The media have depicted and played up pathological occurrences within many married two-parent families (Whitehead 2003). Movies, programs and interviews of celebrities dramatize disturbing secrets of family abuse, violence, alcoholism and incest. A pop therapist reported that 96% of families in this generation are dysfunctional largely because of the addictions of society. Although confli8ct, violence and abuse are found in families, the attack on established families is seen as part of a massive campaign to promote large-scale social deviance. Former U.S. Senator Daniel Patrick Moynihan deplored how deviant behavior had increased "beyond affordable recognition" by the community. In an interview, the former senator said deviant behavior or values had been normalized. There has been a replacement. What was once deviant has become the social norm. A typical example is the married-couple family. These complementary responses not only reduced the reality of the deviance. It also erased the distinction between what was normal and what was deviant (Whitehead).

Many recent studies presented married family life after the last World War as the setting of alcoholism and abuse (Whitehead 2003). Married female respondents of the 50s viewed it as consisting of nothing more than "booze, bowling, bridge and boredom." Media practitioners played up with family scandals like that of the beautiful 1958 Miss America Marilyn Van Derbur, who was violated by her father from age 5 to 18. Food writers reported that the good mothers of the 50s were unable to move out of their existence as queens of the kitchen. This evolved and popular perception of family life was not solely that of the cultural elite. Surveys showed and publications reported that Americans today became less inclined than a generation ago to observe sexual fidelity, lifelong marriage, and parenthood as personal values. Through the massive and effective influence of the media, motherhood ceased to be inherent to adult womanhood and fatherhood to men as the norm. Surveys conducted in 1976 revealed that men no longer considered providing for their children as a goal in life. A large percentage of them considered marriage and children a burdensome restriction. Fewer among them considered sacrificing for others or family a positive moral virtue. In response to this wave of disregard for intact marriage and family, organizations and publications launched a massive drive against single parenthood, divorce, and out-of-wedlock birth as "a tragedy for children and a catastrophe for the rest of society (Whitehead)."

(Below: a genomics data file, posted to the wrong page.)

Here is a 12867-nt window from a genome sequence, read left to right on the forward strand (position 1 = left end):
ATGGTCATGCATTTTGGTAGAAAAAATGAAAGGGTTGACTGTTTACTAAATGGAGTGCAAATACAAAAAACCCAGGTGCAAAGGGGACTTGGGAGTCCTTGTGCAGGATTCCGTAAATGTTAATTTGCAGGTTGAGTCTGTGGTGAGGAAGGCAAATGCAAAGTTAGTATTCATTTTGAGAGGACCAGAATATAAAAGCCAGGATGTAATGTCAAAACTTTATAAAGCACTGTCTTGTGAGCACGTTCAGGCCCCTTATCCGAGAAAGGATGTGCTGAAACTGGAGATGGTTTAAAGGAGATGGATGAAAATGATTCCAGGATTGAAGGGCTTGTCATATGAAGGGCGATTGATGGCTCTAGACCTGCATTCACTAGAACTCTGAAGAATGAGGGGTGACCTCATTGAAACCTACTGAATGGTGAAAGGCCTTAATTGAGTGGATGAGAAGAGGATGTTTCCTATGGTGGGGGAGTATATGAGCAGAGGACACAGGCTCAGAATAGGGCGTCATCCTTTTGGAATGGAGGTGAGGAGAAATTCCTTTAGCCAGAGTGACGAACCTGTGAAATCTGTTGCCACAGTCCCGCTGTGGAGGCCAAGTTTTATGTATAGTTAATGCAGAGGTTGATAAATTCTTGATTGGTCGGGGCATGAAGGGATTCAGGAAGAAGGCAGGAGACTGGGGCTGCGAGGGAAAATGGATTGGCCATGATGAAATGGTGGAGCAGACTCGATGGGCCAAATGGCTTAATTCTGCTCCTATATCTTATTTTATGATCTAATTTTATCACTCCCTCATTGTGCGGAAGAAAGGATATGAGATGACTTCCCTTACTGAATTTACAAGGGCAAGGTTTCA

BIBLIOGRAPHY

Dean, Jamie. Putting Asunder. Vol 21 # 23, World Magazine: worldmag.com, 2006.

Retrieved on December 11, 2009 from http://www.worldmag.com/articles/11925

Wilcox, W. Bradford. How Focused on the Family. New York: The Russell Sage

Foundation, 2008. Retrieved on December 11, 2009 from http://www.virginia.edu/sociology/News/HowFocsedontheFamily-wbw-gerson.pdf

Whitehead, Barbara Dafoe. Family, Children, Marriage, Divorce. Arlindo Correia, 2003.

Retrieved on December 11, 2009 from http://www.arlindo-correia.com/080203.html

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Solutions